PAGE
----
I want to meet the thief on the cross and ask him what the turning point was when he realized that Christ could and would save his pathetic soul.


I long to embrace people I never thought stood a shot at getting inside the gates. People we prayed for and agonized over. Souls we felt were surely lost.


Imagine meeting someone who responded to a gospel tract you shared or bumping into a saint who—back on earth—appeared to reject your witness.


Will any of that that ever get old? Never!


Several years ago, I asked Tim Keller about heaven, and he shared this: "Think about the moments in your life—the two or three moments where you felt the most loved, the most delighted, the most blissful, and the most over-the-top. Then multiply that by three billion. This must be what heaven is like."


Now that Tim Keller is with Jesus, he knows!


What excites you about heaven?











Our Deafening Silence  

Lynnette and Josh had been looking forward to this dinner with their friends for months. Picture an evening with two couples at a swanky restaurant. Swanky enough, it required a reservation three months in advance. 

With babysitters watching the kids, this had all the markings of a splendid evening for both couples. Then the guy sitting at a table across the room quietly keeled over.

No one seemed alarmed. Which—to Josh and Lynnette—was very alarming.

Eventually, a lady walked from table to table, asking if someone was a doctor. But she spoke softly, hardly above a whisper. It was as if she did not want to cause a scene or interrupt, even though a man seemed to be in trouble.

Servers attempted the Heimlich maneuver. But the guy was large enough that there were not enough men to hold him in place. 

As Josh pulled out his phone to call 9-1-1, someone mentioned an ambulance was on the way. Eventually, someone started doing chest compressions until the medics arrived.  

For the entire duration of this drama, no one spoke above a whisper. Not the family. Not the diners. Not the staff.

Lynnette recalls, "You could see panic in people's eyes, but nobody yelled. Nobody demanded help. Nobody spoke out. A man was choking—and maybe dying! It was the most horrific scene ever."


Does that sound familiar? It should. 


The truth is, you and I are reliving that drama every time we pass by lost people—people who need Jesus—but say nothing about Christ. Their lives are in peril, but we are either too distracted or too embarrassed to say or do anything more than whisper.

How is it we can verbally spar over politics, shout at football games, but remain silent when others are literally walking toward hell? Our silence is deafening! 









What COVID taught us about the Church  

COVID is gone—but its scars are not. 


As I talk with believers across the country, I’m hearing two universal observations. Call them “False Lessons.” I say false, because though they aren’t true, our conduct suggests we believe they are.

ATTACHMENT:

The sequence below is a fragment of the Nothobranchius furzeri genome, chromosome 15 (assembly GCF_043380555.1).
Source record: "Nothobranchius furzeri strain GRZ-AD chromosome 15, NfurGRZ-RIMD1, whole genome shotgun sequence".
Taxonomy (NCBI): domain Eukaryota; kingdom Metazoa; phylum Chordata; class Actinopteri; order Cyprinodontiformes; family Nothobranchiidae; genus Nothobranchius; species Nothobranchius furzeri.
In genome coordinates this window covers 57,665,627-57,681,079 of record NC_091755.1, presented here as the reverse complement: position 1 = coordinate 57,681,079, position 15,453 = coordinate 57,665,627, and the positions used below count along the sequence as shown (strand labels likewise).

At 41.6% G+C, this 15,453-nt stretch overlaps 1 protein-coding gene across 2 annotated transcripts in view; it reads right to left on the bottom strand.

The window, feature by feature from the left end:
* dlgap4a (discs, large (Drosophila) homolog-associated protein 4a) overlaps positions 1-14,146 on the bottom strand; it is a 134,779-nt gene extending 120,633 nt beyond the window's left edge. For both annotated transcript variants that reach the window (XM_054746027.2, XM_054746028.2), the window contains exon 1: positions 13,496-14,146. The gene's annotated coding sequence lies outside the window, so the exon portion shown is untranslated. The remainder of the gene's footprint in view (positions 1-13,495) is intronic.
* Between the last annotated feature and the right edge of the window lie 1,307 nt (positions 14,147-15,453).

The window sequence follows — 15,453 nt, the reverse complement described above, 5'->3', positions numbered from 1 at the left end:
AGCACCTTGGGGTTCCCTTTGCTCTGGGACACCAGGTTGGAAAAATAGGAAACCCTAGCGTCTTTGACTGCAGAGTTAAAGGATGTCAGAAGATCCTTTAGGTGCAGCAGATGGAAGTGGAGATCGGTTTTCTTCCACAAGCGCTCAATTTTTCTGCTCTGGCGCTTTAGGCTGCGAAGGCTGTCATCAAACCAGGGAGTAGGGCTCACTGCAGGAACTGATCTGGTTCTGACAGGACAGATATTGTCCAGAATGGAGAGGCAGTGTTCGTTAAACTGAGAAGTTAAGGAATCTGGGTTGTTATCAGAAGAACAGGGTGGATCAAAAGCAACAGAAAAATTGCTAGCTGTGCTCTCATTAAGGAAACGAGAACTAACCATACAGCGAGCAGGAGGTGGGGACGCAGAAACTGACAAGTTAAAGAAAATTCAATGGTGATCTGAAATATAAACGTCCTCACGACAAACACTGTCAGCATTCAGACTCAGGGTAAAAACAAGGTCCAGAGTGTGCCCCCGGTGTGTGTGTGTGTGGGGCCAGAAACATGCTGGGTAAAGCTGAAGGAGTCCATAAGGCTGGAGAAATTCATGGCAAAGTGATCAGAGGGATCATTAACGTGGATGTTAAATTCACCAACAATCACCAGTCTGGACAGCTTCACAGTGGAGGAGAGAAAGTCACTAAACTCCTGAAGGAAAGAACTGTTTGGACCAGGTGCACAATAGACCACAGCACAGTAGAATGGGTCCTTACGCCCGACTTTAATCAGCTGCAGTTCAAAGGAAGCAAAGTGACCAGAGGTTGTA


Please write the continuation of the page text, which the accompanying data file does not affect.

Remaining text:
Lesson 1:Church attendance is (apparently) optional. 

Judging by the number of folks who used to attend services but no longer do, one would think that the Bible has little or nothing to say about church attendance. But that’s hardly the case. 


We don’t go to church to merely “get” a sermon. Biblically, we go to church to GIVE. We give our voices in worship. We give our listening ear to people who are hurting. We share in prayer with those sitting next to us who need comforting. You can’t do that at home in your pajamas while watching a sermon. 


In retrospect, COVID appears to have been just the excuse some people needed to drop church attendance from their “To do” list. While some transitioned to other assemblies, almost every congregation I know is still down a little—or a lot—in attendance. Apparently, church attendance is optional. That’s (false) lesson number one.


Lesson 2: We don’t need to abide by the weaker brother principle.

During COVID, most churches wrestled with two polarized positions regarding masks. Group A was appalled that some in the church would “cave in” to mask mandates. Group B was appalled that some in the church would “endanger others” by not wearing a mask.


What was shockingly absent was any conversation about the weaker brother principle. Namely, “If my wearing a mask makes you more comfortable, I will happily do that for the sake of our unity in Christ.” And vice versa. 


That biblical mandate somehow didn’t apply. Instead, many churches split. But how did we jettison the clear teaching of Romans 14:3?  We’re commanded, “The strong believer should not look down on the weaker believer.” Or what about Romans 12:18? We’re told, “If it is possible, as far as it depends on you, live at peace with everyone.” On what biblical authority did we go around that?


How I wish we could go back and do the COVID thing with a more godly humility. If we are this easily divided over a relatively small issue, what will we do when something truly consequential comes along?


Heaven help the Church!

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Jon GaugerJon Gauger